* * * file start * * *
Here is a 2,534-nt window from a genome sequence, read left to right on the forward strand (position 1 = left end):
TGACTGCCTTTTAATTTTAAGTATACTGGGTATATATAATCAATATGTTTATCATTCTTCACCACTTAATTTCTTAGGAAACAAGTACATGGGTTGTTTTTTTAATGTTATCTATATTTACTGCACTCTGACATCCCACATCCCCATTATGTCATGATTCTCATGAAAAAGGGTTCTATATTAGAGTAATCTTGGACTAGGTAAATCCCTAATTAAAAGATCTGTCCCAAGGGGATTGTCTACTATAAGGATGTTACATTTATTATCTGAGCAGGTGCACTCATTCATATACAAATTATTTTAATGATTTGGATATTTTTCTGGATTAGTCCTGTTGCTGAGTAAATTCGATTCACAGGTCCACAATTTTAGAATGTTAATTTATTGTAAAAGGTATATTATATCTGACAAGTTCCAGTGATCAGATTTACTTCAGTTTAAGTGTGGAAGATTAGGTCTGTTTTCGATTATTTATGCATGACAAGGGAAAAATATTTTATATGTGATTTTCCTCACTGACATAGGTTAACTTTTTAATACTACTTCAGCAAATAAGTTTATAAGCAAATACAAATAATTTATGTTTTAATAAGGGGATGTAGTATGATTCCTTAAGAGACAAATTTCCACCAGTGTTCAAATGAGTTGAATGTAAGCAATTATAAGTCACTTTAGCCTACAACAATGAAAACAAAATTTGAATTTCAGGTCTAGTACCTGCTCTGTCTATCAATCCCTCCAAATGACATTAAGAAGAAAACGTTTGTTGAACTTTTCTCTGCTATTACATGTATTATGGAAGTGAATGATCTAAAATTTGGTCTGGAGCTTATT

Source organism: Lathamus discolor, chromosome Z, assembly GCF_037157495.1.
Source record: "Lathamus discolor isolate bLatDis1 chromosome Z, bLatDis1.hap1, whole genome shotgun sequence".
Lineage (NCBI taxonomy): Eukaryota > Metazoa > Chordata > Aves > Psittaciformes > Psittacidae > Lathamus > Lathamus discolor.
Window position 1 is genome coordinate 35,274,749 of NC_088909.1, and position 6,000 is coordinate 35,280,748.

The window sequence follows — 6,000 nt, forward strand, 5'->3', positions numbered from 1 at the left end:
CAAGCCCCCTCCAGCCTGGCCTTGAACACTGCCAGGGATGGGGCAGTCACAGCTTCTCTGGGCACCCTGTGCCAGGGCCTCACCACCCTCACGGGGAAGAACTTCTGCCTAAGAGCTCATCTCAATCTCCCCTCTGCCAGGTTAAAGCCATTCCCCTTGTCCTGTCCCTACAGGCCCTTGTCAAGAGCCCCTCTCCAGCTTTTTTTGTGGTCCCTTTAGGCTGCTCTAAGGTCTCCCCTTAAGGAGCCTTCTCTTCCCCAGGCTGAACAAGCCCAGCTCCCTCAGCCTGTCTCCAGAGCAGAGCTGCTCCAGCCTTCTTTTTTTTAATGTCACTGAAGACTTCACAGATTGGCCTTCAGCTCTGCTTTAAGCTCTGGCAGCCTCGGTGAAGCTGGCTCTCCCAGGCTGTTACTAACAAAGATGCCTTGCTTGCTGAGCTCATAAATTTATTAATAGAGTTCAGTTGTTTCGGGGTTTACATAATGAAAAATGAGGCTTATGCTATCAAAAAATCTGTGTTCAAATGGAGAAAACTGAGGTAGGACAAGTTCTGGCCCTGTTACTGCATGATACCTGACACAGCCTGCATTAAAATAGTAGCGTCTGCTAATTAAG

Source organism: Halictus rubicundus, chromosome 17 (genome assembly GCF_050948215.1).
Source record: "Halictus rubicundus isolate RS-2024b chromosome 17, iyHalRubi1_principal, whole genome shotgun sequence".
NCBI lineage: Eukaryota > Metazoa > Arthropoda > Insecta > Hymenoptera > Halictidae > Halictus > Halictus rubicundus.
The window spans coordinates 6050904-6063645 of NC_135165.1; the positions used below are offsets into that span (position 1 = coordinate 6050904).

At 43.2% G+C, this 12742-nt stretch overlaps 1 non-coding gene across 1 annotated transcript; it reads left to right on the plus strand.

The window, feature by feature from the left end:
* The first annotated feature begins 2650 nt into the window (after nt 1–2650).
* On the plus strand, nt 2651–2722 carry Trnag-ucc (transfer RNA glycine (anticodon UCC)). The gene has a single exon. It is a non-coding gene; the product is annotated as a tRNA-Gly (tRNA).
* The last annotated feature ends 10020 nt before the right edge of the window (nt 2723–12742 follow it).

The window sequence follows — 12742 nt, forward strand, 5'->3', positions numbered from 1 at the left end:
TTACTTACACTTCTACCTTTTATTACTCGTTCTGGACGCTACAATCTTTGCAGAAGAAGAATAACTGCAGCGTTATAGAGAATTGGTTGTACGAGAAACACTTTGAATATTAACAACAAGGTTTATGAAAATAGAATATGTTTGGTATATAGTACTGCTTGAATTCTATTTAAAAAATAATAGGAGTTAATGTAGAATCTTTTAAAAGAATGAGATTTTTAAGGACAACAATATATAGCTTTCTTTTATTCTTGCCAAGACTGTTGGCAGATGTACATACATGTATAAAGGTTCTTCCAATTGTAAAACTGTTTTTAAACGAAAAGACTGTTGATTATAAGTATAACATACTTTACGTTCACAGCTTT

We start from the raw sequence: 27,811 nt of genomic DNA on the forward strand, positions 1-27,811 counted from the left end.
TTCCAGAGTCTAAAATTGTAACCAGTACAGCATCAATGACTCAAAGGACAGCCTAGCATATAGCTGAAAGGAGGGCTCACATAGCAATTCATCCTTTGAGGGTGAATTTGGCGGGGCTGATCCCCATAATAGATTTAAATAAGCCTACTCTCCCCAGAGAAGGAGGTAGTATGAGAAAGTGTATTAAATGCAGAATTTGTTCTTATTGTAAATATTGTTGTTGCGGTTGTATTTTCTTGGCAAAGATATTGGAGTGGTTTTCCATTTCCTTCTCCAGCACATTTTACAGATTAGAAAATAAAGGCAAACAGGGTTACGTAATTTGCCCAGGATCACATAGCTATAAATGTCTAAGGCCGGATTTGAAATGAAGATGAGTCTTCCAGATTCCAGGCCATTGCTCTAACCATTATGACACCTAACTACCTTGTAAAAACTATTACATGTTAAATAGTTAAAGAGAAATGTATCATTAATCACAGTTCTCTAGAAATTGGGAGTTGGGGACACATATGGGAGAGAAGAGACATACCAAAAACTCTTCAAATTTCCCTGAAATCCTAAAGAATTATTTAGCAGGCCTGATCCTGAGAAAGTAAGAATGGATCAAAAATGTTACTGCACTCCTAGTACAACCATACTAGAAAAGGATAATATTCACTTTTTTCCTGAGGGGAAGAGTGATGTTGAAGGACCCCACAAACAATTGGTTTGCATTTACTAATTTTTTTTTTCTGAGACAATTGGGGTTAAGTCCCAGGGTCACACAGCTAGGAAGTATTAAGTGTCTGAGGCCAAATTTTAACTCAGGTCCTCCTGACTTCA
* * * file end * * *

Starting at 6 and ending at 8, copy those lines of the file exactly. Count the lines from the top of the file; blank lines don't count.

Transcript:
Window position 1 is genome coordinate 35,274,749 of NC_088909.1, and position 6,000 is coordinate 35,280,748.

The window sequence follows — 6,000 nt, forward strand, 5'->3', positions numbered from 1 at the left end:
CAAGCCCCCTCCAGCCTGGCCTTGAACACTGCCAGGGATGGGGCAGTCACAGCTTCTCTGGGCACCCTGTGCCAGGGCCTCACCACCCTCACGGGGAAGAACTTCTGCCTAAGAGCTCATCTCAATCTCCCCTCTGCCAGGTTAAAGCCATTCCCCTTGTCCTGTCCCTACAGGCCCTTGTCAAGAGCCCCTCTCCAGCTTTTTTTGTGGTCCCTTTAGGCTGCTCTAAGGTCTCCCCTTAAGGAGCCTTCTCTTCCCCAGGCTGAACAAGCCCAGCTCCCTCAGCCTGTCTCCAGAGCAGAGCTGCTCCAGCCTTCTTTTTTTTAATGTCACTGAAGACTTCACAGATTGGCCTTCAGCTCTGCTTTAAGCTCTGGCAGCCTCGGTGAAGCTGGCTCTCCCAGGCTGTTACTAACAAAGATGCCTTGCTTGCTGAGCTCATAAATTTATTAATAGAGTTCAGTTGTTTCGGGGTTTACATAATGAAAAATGAGGCTTATGCTATCAAAAAATCTGTGTTCAAATGGAGAAAACTGAGGTAGGACAAGTTCTGGCCCTGTTACTGCATGATACCTGACACAGCCTGCATTAAAATAGTAGCGTCTGCTAATTAAG